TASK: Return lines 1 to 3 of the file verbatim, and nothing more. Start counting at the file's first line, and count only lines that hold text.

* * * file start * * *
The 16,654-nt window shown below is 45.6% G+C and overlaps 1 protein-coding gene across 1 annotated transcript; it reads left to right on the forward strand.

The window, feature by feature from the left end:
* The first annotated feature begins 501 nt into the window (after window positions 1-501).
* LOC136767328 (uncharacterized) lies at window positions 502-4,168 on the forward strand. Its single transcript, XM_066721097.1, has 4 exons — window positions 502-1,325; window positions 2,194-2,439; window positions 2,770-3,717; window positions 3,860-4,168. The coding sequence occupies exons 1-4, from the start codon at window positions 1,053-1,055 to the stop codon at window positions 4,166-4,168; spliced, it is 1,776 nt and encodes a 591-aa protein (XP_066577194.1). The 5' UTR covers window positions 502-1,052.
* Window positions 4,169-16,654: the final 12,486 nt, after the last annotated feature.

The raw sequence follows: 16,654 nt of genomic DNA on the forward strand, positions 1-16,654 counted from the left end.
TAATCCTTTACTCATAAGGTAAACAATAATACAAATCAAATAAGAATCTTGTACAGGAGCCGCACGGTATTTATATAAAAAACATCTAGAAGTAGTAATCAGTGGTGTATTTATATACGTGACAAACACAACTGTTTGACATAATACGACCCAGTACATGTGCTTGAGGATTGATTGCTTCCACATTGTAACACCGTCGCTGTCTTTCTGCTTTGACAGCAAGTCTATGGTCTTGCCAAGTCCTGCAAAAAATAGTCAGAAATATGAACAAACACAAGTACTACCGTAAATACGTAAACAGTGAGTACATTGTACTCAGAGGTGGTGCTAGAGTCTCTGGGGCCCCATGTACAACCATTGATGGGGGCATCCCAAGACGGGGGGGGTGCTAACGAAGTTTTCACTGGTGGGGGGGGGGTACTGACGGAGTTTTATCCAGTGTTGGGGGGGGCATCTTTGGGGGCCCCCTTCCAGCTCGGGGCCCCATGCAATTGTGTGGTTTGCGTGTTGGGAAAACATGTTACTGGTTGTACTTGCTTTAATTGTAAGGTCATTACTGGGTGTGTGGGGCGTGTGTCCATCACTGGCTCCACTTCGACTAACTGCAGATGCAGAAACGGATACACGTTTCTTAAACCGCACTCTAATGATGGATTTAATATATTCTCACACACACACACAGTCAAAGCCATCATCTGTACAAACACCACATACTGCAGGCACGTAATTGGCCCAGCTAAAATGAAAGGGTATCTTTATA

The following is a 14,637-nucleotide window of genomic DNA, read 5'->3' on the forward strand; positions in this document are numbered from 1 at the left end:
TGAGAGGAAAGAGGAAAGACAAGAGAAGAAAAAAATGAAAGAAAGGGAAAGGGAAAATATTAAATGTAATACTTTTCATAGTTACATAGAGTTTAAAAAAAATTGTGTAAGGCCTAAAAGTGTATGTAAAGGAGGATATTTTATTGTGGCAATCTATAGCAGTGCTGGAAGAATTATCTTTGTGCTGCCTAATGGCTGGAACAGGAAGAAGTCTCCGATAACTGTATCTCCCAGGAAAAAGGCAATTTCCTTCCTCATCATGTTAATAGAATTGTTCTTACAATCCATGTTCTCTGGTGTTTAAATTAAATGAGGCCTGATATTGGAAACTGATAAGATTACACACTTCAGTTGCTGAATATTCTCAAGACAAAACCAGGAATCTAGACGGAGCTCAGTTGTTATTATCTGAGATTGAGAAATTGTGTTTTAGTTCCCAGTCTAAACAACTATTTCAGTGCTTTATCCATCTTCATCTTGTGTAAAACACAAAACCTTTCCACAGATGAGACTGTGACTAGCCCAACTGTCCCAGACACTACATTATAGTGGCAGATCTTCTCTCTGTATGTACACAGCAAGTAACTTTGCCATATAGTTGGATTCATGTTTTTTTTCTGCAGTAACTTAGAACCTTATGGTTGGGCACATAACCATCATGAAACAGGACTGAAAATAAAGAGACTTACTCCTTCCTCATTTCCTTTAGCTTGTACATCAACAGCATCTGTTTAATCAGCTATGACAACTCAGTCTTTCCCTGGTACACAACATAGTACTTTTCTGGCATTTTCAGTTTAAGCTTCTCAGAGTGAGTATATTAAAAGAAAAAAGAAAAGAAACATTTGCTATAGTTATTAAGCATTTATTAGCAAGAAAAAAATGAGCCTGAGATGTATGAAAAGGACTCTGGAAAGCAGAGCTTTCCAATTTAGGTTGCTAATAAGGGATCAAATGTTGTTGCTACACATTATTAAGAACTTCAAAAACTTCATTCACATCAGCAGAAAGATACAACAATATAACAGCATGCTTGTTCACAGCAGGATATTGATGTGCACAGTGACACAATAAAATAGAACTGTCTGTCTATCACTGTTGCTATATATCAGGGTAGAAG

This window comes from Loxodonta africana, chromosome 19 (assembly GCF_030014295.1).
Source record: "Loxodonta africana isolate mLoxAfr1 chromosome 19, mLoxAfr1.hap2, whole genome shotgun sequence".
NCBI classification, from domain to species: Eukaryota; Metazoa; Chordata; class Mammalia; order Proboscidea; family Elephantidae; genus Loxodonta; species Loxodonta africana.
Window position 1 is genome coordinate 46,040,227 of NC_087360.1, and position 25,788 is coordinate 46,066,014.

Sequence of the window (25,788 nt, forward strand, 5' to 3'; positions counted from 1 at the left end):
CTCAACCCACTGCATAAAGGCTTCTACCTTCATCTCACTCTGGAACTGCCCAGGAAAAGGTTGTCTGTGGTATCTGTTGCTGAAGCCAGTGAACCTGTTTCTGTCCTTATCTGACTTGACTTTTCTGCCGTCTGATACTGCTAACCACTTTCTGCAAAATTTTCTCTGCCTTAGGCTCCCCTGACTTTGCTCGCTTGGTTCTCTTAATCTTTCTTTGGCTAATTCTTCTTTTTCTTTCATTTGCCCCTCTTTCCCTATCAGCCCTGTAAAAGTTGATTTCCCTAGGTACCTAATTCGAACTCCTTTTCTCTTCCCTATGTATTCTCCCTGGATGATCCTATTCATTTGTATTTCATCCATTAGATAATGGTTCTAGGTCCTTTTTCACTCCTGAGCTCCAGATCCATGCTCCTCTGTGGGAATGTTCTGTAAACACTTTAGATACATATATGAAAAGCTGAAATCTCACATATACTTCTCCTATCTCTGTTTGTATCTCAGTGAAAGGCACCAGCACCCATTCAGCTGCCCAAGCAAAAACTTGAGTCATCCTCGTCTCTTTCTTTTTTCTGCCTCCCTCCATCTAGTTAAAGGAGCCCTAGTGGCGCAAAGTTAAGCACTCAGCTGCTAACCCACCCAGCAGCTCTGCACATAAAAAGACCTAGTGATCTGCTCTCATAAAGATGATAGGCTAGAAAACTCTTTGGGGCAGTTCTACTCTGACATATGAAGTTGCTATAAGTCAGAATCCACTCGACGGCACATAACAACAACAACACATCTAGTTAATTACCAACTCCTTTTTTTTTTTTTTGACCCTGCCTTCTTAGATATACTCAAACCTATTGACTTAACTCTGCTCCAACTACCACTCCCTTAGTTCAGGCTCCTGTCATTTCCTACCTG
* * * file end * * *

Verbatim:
The 16,654-nt window shown below is 45.6% G+C and overlaps 1 protein-coding gene across 1 annotated transcript; it reads left to right on the forward strand.

The window, feature by feature from the left end:
* The first annotated feature begins 501 nt into the window (after window positions 1-501).